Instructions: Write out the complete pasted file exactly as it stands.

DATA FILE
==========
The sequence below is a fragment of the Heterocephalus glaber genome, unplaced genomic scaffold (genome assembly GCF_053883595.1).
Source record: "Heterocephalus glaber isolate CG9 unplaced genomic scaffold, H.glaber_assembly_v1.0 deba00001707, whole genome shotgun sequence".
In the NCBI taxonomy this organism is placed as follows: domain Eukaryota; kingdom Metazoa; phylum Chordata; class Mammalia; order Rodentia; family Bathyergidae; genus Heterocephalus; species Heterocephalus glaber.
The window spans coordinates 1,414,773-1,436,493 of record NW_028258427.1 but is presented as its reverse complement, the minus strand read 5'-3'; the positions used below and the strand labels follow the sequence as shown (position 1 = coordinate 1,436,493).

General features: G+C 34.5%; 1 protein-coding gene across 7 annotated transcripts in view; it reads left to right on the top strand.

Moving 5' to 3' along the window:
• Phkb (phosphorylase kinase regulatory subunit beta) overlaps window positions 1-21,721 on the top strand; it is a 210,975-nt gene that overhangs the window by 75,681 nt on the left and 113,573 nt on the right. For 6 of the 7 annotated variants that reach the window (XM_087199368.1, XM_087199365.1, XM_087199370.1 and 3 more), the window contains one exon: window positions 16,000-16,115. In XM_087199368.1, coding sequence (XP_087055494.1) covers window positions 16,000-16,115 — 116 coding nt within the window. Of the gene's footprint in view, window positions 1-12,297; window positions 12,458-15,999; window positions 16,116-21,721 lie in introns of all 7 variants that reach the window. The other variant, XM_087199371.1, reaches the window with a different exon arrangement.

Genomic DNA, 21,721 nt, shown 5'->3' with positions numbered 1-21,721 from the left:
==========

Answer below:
The sequence below is a fragment of the Heterocephalus glaber genome, unplaced genomic scaffold (genome assembly GCF_053883595.1).
Source record: "Heterocephalus glaber isolate CG9 unplaced genomic scaffold, H.glaber_assembly_v1.0 deba00001707, whole genome shotgun sequence".
In the NCBI taxonomy this organism is placed as follows: domain Eukaryota; kingdom Metazoa; phylum Chordata; class Mammalia; order Rodentia; family Bathyergidae; genus Heterocephalus; species Heterocephalus glaber.
The window spans coordinates 1,414,773-1,436,493 of record NW_028258427.1 but is presented as its reverse complement, the minus strand read 5'-3'; the positions used below and the strand labels follow the sequence as shown (position 1 = coordinate 1,436,493).

General features: G+C 34.5%; 1 protein-coding gene across 7 annotated transcripts in view; it reads left to right on the top strand.

Moving 5' to 3' along the window:
• Phkb (phosphorylase kinase regulatory subunit beta) overlaps window positions 1-21,721 on the top strand; it is a 210,975-nt gene that overhangs the window by 75,681 nt on the left and 113,573 nt on the right. For 6 of the 7 annotated variants that reach the window (XM_087199368.1, XM_087199365.1, XM_087199370.1 and 3 more), the window contains one exon: window positions 16,000-16,115. In XM_087199368.1, coding sequence (XP_087055494.1) covers window positions 16,000-16,115 — 116 coding nt within the window. Of the gene's footprint in view, window positions 1-12,297; window positions 12,458-15,999; window positions 16,116-21,721 lie in introns of all 7 variants that reach the window. The other variant, XM_087199371.1, reaches the window with a different exon arrangement.

Genomic DNA, 21,721 nt, shown 5'->3' with positions numbered 1-21,721 from the left: